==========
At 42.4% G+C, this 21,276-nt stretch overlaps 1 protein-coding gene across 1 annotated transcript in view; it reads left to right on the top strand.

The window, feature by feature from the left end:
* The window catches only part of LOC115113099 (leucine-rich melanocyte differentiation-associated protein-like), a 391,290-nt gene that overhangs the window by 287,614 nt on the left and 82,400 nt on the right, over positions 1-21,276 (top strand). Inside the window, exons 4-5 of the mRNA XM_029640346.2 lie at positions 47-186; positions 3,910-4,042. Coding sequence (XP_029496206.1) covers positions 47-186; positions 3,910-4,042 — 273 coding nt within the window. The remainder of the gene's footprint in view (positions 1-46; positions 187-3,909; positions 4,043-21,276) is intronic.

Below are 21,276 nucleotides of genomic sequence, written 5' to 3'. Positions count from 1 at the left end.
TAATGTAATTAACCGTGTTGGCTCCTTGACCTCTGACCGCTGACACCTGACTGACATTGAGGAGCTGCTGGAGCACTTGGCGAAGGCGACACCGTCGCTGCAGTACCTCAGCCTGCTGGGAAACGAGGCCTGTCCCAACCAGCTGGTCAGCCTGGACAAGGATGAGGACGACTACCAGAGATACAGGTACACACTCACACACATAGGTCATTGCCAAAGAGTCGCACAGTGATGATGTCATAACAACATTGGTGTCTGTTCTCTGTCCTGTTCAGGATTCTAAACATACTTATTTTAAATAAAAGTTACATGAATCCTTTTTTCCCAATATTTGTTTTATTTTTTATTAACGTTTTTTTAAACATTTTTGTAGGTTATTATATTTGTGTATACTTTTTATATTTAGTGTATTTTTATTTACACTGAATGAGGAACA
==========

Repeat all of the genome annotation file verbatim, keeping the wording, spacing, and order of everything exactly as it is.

At 42.4% G+C, this 21,276-nt stretch overlaps 1 protein-coding gene across 1 annotated transcript in view; it reads left to right on the top strand.

The window, feature by feature from the left end:
* The window catches only part of LOC115113099 (leucine-rich melanocyte differentiation-associated protein-like), a 391,290-nt gene that overhangs the window by 287,614 nt on the left and 82,400 nt on the right, over positions 1-21,276 (top strand). Inside the window, exons 4-5 of the mRNA XM_029640346.2 lie at positions 47-186; positions 3,910-4,042. Coding sequence (XP_029496206.1) covers positions 47-186; positions 3,910-4,042 — 273 coding nt within the window. The remainder of the gene's footprint in view (positions 1-46; positions 187-3,909; positions 4,043-21,276) is intronic.

Below are 21,276 nucleotides of genomic sequence, written 5' to 3'. Positions count from 1 at the left end.
TAATGTAATTAACCGTGTTGGCTCCTTGACCTCTGACCGCTGACACCTGACTGACATTGAGGAGCTGCTGGAGCACTTGGCGAAGGCGACACCGTCGCTGCAGTACCTCAGCCTGCTGGGAAACGAGGCCTGTCCCAACCAGCTGGTCAGCCTGGACAAGGATGAGGACGACTACCAGAGATACAGGTACACACTCACACACATAGGTCATTGCCAAAGAGTCGCACAGTGATGATGTCATAACAACATTGGTGTCTGTTCTCTGTCCTGTTCAGGATTCTAAACATACTTATTTTAAATAAAAGTTACATGAATCCTTTTTTCCCAATATTTGTTTTATTTTTTATTAACGTTTTTTTAAACATTTTTGTAGGTTATTATATTTGTGTATACTTTTTATATTTAGTGTATTTTTATTTACACTGAATGAGGAACA